Step 2: Unzip the downloaded file to a folder (i.e., c:\bind9) and run the installer file named “BINDInstall.exe”. This will install Bind9 to the destination folder at \Windows\System32\dns\bin\.

BIND9 Installer window

Step 3: During the installation process, the installer will ask for a “Service Account Password”, select “automatic startup” then click install. Exit the installer when finished.

Step 4: Open the Command Prompt as Administrator / Run as Administrator and type the following commands :
cd c:\windows\System32\dns\bin (press enter)
wrote key file “C:\Windows\system32\dns\etc\rndc.key”

rndc-confgen -a (press enter)

Step 5: Close the command Prompt












Now there should be six files existed in the folder c:\windows\system32\dns\etc as shown in the picture below, except session.key file.

BIND9 Files

















Note that The file “rndc.key” file has been created step 4.

Step 6: Open Notepad (Run as Administrator) and copy and paste the following:

options {directory "c:\windows\system32\dns\etc";
pid-file none;
version "not currently available";
listen-on {;;; };

controls {
inet allow { localhost; } keys { rndc_key; };

key "rndc_key" {
algorithm hmac-md5;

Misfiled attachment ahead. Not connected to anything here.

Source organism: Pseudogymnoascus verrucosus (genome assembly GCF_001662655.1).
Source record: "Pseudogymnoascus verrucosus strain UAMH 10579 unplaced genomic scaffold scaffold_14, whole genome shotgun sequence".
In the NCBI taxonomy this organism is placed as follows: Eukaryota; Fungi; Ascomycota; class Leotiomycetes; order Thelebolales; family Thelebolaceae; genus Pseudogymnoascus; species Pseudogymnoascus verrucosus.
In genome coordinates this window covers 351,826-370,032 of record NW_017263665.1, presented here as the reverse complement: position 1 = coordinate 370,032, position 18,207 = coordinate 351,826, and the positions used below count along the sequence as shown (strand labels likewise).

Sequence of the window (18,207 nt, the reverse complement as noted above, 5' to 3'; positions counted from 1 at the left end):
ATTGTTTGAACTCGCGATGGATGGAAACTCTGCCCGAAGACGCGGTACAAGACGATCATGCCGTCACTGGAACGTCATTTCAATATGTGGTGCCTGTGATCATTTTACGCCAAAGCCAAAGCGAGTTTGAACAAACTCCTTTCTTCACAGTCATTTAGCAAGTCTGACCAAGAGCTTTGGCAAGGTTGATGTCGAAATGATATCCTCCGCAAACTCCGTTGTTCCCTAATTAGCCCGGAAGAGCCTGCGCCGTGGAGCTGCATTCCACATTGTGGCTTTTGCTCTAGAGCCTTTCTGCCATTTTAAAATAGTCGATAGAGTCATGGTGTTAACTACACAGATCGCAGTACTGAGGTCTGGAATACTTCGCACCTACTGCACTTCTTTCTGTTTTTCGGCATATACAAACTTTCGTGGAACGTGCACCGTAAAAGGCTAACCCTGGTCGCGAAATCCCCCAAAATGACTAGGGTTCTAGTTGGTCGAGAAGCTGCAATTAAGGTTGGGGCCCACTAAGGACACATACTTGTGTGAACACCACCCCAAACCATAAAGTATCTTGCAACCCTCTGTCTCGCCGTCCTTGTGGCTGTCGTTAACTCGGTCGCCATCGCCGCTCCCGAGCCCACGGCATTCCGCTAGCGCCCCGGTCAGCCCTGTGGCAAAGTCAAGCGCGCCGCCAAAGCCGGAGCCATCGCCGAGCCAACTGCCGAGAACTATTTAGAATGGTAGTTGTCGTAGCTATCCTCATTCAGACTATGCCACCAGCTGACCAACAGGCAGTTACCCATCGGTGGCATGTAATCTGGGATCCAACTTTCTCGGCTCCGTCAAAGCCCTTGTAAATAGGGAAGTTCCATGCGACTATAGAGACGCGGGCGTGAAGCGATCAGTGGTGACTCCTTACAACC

secret "o690RparSJLi5da4mjPB/Q==";

zone "." IN {
type hint;
file "root.hints";

zone "localhost" IN {
type master;
file "zone.localhost";

allow-update { none; };

zone "" IN {
type master;
file "revp.127.0.0";
allow-update { none; };

include "filter.conf";

Note that before saving this file it is need to change the key string secret “o690RparSJLi5da4mjPB/Q==” to the same key string found in your file “rndc.key”. The key in your rndc.key file will be different to the one shown here. To get the key, open rndc.key file using Notepad and copy & paste the appropriate key for your system.

Also, it is needed to change the line listen-on {;;; }; with the corresponding IP address(es) that match the network where the caching DNS will be used.

Save the file as named.conf (Note: Run Notepad as Administrator to have rights to write or save at c:\Windows\System32\dns\etc\)

Step 7: Create a new file using Notepad and copy & paste the following root hints information into the file.

; <<>> DiG 9.3.2 <<>> NS .
; (1 server found)
;; global options:  printcmd
;; Got answer:
;; ->>HEADER<<- opcode: QUERY, status: NOERROR, id: 1378
;; flags: qr aa rd; QUERY: 1, ANSWER: 13, AUTHORITY: 0, ADDITIONAL: 15

;.                IN    NS

.            518400    IN    NS    A.ROOT-SERVERS.NET.
.            518400    IN    NS    I.ROOT-SERVERS.NET.
.            518400    IN    NS    C.ROOT-SERVERS.NET.
.            518400    IN    NS    H.ROOT-SERVERS.NET.
.            518400    IN    NS    M.ROOT-SERVERS.NET.
.            518400    IN    NS    E.ROOT-SERVERS.NET.
.            518400    IN    NS    K.ROOT-SERVERS.NET.
.            518400    IN    NS    L.ROOT-SERVERS.NET.
.            518400    IN    NS    B.ROOT-SERVERS.NET.
.            518400    IN    NS    J.ROOT-SERVERS.NET.
.            518400    IN    NS    D.ROOT-SERVERS.NET.